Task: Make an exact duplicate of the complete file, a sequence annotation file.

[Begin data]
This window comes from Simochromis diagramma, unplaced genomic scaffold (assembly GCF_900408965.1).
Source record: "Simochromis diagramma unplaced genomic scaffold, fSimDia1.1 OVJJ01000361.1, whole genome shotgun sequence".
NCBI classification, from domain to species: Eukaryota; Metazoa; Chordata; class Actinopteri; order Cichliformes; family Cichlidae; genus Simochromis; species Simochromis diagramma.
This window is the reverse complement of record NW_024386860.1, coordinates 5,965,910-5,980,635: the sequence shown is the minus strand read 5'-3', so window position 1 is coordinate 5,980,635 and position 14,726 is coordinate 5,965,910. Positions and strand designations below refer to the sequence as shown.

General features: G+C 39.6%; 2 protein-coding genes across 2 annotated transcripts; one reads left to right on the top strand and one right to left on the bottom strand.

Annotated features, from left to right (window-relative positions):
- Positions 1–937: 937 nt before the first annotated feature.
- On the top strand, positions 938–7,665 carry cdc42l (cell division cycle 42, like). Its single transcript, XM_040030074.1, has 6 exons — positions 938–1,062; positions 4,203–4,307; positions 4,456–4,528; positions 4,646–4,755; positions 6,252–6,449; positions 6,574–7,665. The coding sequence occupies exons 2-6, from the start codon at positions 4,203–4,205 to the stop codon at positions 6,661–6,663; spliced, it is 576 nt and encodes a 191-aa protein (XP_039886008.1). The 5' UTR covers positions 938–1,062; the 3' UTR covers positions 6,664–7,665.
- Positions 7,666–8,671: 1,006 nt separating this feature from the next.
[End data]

This window comes from Simochromis diagramma, unplaced genomic scaffold (assembly GCF_900408965.1).
Source record: "Simochromis diagramma unplaced genomic scaffold, fSimDia1.1 OVJJ01000361.1, whole genome shotgun sequence".
NCBI classification, from domain to species: Eukaryota; Metazoa; Chordata; class Actinopteri; order Cichliformes; family Cichlidae; genus Simochromis; species Simochromis diagramma.
This window is the reverse complement of record NW_024386860.1, coordinates 5,965,910-5,980,635: the sequence shown is the minus strand read 5'-3', so window position 1 is coordinate 5,980,635 and position 14,726 is coordinate 5,965,910. Positions and strand designations below refer to the sequence as shown.

General features: G+C 39.6%; 2 protein-coding genes across 2 annotated transcripts; one reads left to right on the top strand and one right to left on the bottom strand.

Annotated features, from left to right (window-relative positions):
- Positions 1–937: 937 nt before the first annotated feature.
- On the top strand, positions 938–7,665 carry cdc42l (cell division cycle 42, like). Its single transcript, XM_040030074.1, has 6 exons — positions 938–1,062; positions 4,203–4,307; positions 4,456–4,528; positions 4,646–4,755; positions 6,252–6,449; positions 6,574–7,665. The coding sequence occupies exons 2-6, from the start codon at positions 4,203–4,205 to the stop codon at positions 6,661–6,663; spliced, it is 576 nt and encodes a 191-aa protein (XP_039886008.1). The 5' UTR covers positions 938–1,062; the 3' UTR covers positions 6,664–7,665.
- Positions 7,666–8,671: 1,006 nt separating this feature from the next.